1) Negi (a type of onion with white stalks and green tops):
    These are sometimes called leeks for lack of a better translation, but they are not leeks. Leeks are quite fat and mild tasting. On the other hand, Japanese negi are much thinner and stronger tasting. They are not green onions or spring onions either, because the green tops are much too tough to be eaten raw. So whenever the green tops are used in cooking, they are usually put into stews and simmered dishes. For sukiyaki, only the white part of the stalks of the negi are used. They are cut diagonally in 5-7cm (2-3 inch) pieces.

    2) Grilled tofu:
    In sukiyaki, instead of using the white, natural-colored tofu as is, grilled tofu is used. When cooking sukiyaki at home, store-bought grilled tofu is almost always used. Broiled tofu is a standard block of tofu that has been grilled on all sides. It is cut into bit-size pieces and put in the sukiyaki pot until heated through.

    3) Shitake mushrooms:
    These are brown mushrooms with wide tops. Before being added to sukiyaki, a cross is cut into the top of each mushroom, in order to be more eye-appealing and enable the mushrooms to absorb the cooking sauce better.

    4) Hakusai (Chinese cabbage/napa cabbage):
    The cabbage leaves, which are softer, thinner, and more moist than regular cabbage, are cut into around 7cm. (3 inch) pieces before being added to sukiyaki. The harder, white parts that need to be cut smaller can be added into the pot too, but often times they are used on a later day in another dish.

    5) Shungiku (garland chrysanthemums):
    This is a green, leafy, edible vegetable that looks and smells like the leaves of flowering chrysanthemums, so hence its name. Since the stems are long, they sometimes are cut in half before being added to the pot, or they can put in the sukiyaki pot “as is”. For the most part, shungiku are almost always eaten in nabemono such as sukiyaki.

    6) Shirataki noodles:
    These noodles are made by mixing konjac flour* with water and then shaped into very thin, chewy, gelatinous noodles. Almost 100% of the time ready-made shirataki are used. They come in water-filled plastic packages. After being removed from the package, the noodles are rinsed and then cut into manageable lengths for eating.
    *Konjac is a type of starchy root vegetable similar in consistency to a potato; however, the noodles are clear and gelatinous.

    7) Enoki mushrooms:
    These very skinny mushrooms, which are sold in fat bunches, are broken into smaller bunches before being added to the pot.

    8) Flavoring the sukiyaki:
    Basically there are two types of cooking methods to flavor sukiyaki, depending on the region of the country. In the Kanto region (Tokyo and surrounding eastern region of Japan), a pre-mixed sauce called warishita is used. It is a combination of soy sauce, sake, mirin (sweet cooking sake) and sugar. Many cooks add a small amount of fish dashi too(a broth made from dried kelp and flakes of dried bonito). The warishita is added as necessary, in order to keep the ingredients submerged in liquid.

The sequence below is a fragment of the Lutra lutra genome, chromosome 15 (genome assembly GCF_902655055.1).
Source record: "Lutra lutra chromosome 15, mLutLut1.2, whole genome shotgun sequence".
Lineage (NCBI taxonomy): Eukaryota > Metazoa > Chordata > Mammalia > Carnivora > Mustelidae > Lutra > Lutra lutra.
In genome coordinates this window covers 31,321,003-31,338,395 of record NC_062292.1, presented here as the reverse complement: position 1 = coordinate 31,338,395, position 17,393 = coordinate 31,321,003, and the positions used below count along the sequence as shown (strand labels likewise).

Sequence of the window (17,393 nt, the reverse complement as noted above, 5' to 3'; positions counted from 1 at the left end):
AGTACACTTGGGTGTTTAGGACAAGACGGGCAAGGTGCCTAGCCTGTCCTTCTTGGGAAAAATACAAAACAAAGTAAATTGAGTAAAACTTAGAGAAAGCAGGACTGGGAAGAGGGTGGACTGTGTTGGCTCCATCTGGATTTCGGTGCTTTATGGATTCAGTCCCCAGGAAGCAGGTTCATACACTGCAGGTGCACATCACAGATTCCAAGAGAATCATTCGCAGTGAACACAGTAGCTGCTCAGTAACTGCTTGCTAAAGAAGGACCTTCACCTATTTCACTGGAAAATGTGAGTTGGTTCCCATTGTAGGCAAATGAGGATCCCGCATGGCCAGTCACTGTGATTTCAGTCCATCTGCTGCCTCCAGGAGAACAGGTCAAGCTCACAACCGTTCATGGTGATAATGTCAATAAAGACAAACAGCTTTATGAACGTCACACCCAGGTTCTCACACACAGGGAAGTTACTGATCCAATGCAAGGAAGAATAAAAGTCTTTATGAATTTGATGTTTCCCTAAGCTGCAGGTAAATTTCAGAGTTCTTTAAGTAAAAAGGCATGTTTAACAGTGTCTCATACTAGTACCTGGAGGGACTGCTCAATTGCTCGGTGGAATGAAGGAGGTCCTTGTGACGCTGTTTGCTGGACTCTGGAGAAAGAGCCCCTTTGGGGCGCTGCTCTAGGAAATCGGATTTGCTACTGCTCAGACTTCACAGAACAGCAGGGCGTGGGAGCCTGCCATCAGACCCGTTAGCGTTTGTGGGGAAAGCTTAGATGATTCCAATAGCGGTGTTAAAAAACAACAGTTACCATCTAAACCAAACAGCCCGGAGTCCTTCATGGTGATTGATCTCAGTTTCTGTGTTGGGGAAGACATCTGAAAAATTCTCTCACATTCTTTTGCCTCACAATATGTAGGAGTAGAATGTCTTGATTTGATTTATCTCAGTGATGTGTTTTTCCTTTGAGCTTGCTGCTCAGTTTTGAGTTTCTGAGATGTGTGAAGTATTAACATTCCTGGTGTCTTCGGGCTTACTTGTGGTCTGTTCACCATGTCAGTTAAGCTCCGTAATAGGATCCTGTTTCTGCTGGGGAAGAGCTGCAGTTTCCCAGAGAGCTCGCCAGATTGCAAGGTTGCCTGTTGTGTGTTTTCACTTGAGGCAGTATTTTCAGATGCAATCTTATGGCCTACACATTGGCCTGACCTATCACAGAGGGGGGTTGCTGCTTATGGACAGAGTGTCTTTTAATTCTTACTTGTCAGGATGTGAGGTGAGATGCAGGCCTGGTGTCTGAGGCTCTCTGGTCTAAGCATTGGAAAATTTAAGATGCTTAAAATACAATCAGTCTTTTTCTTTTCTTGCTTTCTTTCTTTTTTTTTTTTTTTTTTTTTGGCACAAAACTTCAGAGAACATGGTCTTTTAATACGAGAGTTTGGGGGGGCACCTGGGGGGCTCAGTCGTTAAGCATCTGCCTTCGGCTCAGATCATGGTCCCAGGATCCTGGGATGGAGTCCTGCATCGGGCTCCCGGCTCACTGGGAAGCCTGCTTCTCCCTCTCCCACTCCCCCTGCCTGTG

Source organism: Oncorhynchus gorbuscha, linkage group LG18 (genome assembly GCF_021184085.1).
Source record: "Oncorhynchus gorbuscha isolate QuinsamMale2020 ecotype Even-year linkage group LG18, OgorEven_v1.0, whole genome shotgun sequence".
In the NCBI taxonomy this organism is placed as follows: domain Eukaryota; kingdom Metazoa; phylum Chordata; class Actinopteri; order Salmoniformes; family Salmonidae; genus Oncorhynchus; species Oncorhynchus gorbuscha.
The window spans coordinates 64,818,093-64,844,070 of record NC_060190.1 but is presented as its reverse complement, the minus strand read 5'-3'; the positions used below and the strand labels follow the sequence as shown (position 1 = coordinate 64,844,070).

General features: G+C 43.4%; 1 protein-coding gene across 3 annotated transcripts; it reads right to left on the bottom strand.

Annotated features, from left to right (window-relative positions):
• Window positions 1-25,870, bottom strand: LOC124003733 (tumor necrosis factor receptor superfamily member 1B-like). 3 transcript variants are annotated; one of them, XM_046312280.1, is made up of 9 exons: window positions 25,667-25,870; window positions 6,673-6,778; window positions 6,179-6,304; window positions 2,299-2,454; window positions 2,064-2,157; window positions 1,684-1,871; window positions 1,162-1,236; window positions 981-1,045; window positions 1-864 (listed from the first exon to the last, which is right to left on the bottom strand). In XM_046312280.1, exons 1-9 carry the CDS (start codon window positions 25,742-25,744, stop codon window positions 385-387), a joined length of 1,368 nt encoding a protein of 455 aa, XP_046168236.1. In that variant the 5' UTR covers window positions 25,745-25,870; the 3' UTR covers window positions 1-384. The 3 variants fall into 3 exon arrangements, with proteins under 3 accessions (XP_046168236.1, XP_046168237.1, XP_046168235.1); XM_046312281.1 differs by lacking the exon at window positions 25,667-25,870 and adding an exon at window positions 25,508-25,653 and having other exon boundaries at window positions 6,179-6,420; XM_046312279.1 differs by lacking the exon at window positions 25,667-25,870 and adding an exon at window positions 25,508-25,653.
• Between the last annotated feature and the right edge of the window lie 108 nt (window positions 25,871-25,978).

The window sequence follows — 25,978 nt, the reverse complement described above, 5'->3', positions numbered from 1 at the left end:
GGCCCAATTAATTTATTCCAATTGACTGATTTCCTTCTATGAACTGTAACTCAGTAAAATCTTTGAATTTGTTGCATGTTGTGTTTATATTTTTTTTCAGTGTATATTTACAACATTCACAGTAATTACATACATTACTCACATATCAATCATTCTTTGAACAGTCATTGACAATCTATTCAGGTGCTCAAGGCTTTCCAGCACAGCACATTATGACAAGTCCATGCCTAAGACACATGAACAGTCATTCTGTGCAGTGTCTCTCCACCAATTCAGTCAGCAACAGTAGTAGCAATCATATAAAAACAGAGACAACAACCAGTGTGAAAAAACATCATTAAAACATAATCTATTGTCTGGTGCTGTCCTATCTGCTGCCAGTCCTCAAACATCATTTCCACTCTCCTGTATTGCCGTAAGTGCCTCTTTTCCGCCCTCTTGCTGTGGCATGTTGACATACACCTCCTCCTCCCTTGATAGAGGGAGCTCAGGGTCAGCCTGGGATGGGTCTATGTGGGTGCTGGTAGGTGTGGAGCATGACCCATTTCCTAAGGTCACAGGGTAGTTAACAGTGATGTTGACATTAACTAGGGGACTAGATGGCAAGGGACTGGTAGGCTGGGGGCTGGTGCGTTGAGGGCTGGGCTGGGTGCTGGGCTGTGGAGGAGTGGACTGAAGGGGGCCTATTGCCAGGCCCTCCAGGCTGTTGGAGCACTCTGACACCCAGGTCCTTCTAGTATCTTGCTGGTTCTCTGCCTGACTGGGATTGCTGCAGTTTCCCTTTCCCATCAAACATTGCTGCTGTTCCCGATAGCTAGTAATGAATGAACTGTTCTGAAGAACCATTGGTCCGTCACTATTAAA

Ingredients for sukiyaki. Everything except for enoki mushurooms are pictured above.

    Ingredients for sukiyaki. Everything except for enoki mushurooms are pictured above.

    In the Kansai region (Osaka and surrounding western region of Japan), the cooking method is slightly more complex, requiring cooks with good skills to pay attention so that the taste of the sauce remains consistent. Instead of premixing soy sauce, sake, and sugar together, each ingredient is added individually one at a time. Initially, sugar is sprinkled on the greased pot and left to caramelize. Once the sugar has caramelized, some of the beef is placed on top and some soy sauce is poured over the beef. This first bite of sweet, salty, caramelized sukiyaki is eaten with pleasure. After this step, more beef and other ingredients are added, and then soy sauce, sugar, and sake are added to give flavor. The trick, and here is the difficult part, is to make sure that just the right balance of soy sauce, sugar, and sake are added so the sauce doesn’t become too salty (soy sauce), too sweet (sugar),and too alcohol tasting (sake). After a while and after a few drinks, everyone becomes a chef and starts adding what they want in order to “balance” the flavor according to their own taste. This adding of soy sauce, sugar, and sake by each diner to adjust the taste typifies the classic saying, “Too many cooks spoil the broth.”